Monday, September 20, 2010

Not quite a festival, but a long GP weekend

Our local club just had a full weekend of classes with Turner Wilson, Cheri Perry, and their intern (not sure that's the right term, maybe touring partner?) Adam Hansen from Greenland.

There's been a surge interest for skill development since that squall hit a club trip a few posts back.  "Hmmmm.... maybe all that rolling, heavy bracing and such aren't just parlor tricks for those boyz in the hoodz!"
So the classes (rolling and strokes, both days) were fully booked, largely with folks from the club, plus a contingent who came down from Montreal, and a few of the already-converted who wanted to move further or just refresh.

Saturday night Adam gave a slide show on growing up in Greenland, and Turner gave one on the kayaking championship they went to a few years ago.

Sunday, Adam demoed and talked us through a few moves of rope gymnastics, which I'd never tried or seen other than pictures.

My role was mostly spotting people while they practiced, and herding avatuks (floats used to practice, and they blow away easily)

Initial demonstration, note the black avatuk:

From Kayak2010

Tom gets his forward butterfly roll:

Strokes in the afternoon:

Adam demonstrating a sweep turn.

Student trying a low brace.  Ideally her body should be rotated towards the paddle, but she was watching Turner's demo while doing it.

Thursday, September 09, 2010

Oswegatchie Canoe Trip

Last week a friend asked if I wanted to go camping, maybe a backpack in the Adirondacks to get away from everyone, catch some solitude.

I figured there wouldn't be much solitude on any of the normal backpack routes on Labor Day weekend, so I suggested a water trip.  Once you get to a pond with no road access (have to carry your boat from another pond) the crowds thin out pretty fast.  Besides, the weather's been in the 80-90 range so water would be good on that count as well.

With portages in the plans, a canoe sounded simpler than kayaks.  Less boats, you can have all your stuff in backpacks without worrying about bags that fit through a small hatch. Besides, I hadn't been on a real canoe trip in 10 years or more.

By the time Friday rolled around, so did Earl.  Not a direct threat, but he was still messing with the weather.  Forcast was winds ~20 and likely rain.
As a backup plan to canoeing an open lake with big waves we printed off some info on the Oswegatchie River, which feeds Cranberry Lake.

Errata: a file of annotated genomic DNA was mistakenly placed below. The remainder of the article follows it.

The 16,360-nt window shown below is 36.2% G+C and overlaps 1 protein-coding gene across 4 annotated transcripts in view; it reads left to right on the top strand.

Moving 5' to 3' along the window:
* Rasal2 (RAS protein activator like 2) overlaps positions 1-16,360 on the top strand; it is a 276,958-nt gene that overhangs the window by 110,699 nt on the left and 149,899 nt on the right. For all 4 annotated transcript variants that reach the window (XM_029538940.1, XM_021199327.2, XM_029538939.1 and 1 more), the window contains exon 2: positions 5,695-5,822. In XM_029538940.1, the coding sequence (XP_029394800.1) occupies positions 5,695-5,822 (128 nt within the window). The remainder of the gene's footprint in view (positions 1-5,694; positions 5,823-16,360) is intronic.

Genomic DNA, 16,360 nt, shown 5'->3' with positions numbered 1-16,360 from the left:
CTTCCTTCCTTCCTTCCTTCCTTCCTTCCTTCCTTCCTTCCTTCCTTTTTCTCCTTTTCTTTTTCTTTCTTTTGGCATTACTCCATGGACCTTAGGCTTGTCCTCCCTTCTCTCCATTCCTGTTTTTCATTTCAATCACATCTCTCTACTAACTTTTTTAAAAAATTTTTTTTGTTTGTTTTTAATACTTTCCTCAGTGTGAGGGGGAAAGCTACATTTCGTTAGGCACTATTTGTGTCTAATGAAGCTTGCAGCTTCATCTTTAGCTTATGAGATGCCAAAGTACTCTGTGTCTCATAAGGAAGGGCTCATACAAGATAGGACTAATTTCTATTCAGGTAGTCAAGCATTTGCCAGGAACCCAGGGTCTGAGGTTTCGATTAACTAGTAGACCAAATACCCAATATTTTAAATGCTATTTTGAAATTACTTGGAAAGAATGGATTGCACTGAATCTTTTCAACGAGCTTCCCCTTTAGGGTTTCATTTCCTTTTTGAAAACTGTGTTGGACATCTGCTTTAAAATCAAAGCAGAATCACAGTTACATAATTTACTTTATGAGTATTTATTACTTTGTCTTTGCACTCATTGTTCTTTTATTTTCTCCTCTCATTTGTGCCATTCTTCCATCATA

Even though the Adirondack Park is only about 10 miles from my house, the lake district is on the western side.  With the ferry it took about 4 hours, an hour longer than driving from Albany would.  Put the boat on the car, put the car on another boat:

On the way, every lake we saw was showing bigger waves than you'd want with a canoe, so we did opt for the river trip. We finally arrived at the launch point for a "Crack of noon" start.

We headed upstream and upwind, though on this type of river, you will be paddling in any direction to the compass with turns up to 270 degrees followed by one in the opposite direction. The wind and current like to work together to push you into the bushes. That got better once I got my "river sense" back and gave a quick lesson in cross-bow maneuvers.

A blue heron flying upriver.

Morning misty view from our campsite:

I think we saw more people than we would on a carry-in pond, but the campsites were about a mile apart, and it seemed like somewhat less than half were occupied. A few have lean-to's but most are just a clearing with a fireplace. Overnight I heard owl, loon, and coyotes, but all were pretty far away.  Given the on and off rain, we decided to just day-trip on Sunday and not move camp, rather than go for maximum distance.

There was also some quality "wait out the rain" time.

One of the straighter sections.  We had the best weather on our way out

On the way home we stopped at the Natural History Museum in Tupper Lake, aka the Wild Center.  I recommend  it if you are in the area with a few hours available.  Lots of indoor and outdoor exhibits, films, and guided tours.

In the cafe, the pond is right at your elbow.